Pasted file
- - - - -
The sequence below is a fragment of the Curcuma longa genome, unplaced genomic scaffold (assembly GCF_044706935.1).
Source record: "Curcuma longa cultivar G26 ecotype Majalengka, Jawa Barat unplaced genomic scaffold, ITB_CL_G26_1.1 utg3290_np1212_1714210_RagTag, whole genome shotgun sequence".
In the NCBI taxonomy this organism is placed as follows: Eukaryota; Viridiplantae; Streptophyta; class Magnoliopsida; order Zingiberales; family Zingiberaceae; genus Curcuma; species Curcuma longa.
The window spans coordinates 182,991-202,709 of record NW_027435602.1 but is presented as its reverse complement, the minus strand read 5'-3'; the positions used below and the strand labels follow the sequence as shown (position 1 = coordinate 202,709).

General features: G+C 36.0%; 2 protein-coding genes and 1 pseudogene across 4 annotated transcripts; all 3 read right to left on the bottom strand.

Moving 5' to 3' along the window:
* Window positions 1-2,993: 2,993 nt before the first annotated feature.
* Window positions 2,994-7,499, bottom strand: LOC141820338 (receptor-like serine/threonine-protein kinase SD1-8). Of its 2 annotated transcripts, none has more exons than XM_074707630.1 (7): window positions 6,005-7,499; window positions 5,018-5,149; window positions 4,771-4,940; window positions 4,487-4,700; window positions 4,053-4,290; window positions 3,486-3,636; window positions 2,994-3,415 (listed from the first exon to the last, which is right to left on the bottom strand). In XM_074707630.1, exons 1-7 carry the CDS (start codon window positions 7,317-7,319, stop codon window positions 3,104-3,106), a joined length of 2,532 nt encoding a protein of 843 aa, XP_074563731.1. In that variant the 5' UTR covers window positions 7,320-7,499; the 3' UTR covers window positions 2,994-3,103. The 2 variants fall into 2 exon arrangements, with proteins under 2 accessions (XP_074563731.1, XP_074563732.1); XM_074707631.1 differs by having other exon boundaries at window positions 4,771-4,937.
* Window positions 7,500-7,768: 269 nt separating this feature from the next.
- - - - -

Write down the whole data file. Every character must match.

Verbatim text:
The sequence below is a fragment of the Curcuma longa genome, unplaced genomic scaffold (assembly GCF_044706935.1).
Source record: "Curcuma longa cultivar G26 ecotype Majalengka, Jawa Barat unplaced genomic scaffold, ITB_CL_G26_1.1 utg3290_np1212_1714210_RagTag, whole genome shotgun sequence".
In the NCBI taxonomy this organism is placed as follows: Eukaryota; Viridiplantae; Streptophyta; class Magnoliopsida; order Zingiberales; family Zingiberaceae; genus Curcuma; species Curcuma longa.
The window spans coordinates 182,991-202,709 of record NW_027435602.1 but is presented as its reverse complement, the minus strand read 5'-3'; the positions used below and the strand labels follow the sequence as shown (position 1 = coordinate 202,709).

General features: G+C 36.0%; 2 protein-coding genes and 1 pseudogene across 4 annotated transcripts; all 3 read right to left on the bottom strand.

Moving 5' to 3' along the window:
* Window positions 1-2,993: 2,993 nt before the first annotated feature.
* Window positions 2,994-7,499, bottom strand: LOC141820338 (receptor-like serine/threonine-protein kinase SD1-8). Of its 2 annotated transcripts, none has more exons than XM_074707630.1 (7): window positions 6,005-7,499; window positions 5,018-5,149; window positions 4,771-4,940; window positions 4,487-4,700; window positions 4,053-4,290; window positions 3,486-3,636; window positions 2,994-3,415 (listed from the first exon to the last, which is right to left on the bottom strand). In XM_074707630.1, exons 1-7 carry the CDS (start codon window positions 7,317-7,319, stop codon window positions 3,104-3,106), a joined length of 2,532 nt encoding a protein of 843 aa, XP_074563731.1. In that variant the 5' UTR covers window positions 7,320-7,499; the 3' UTR covers window positions 2,994-3,103. The 2 variants fall into 2 exon arrangements, with proteins under 2 accessions (XP_074563731.1, XP_074563732.1); XM_074707631.1 differs by having other exon boundaries at window positions 4,771-4,937.
* Window positions 7,500-7,768: 269 nt separating this feature from the next.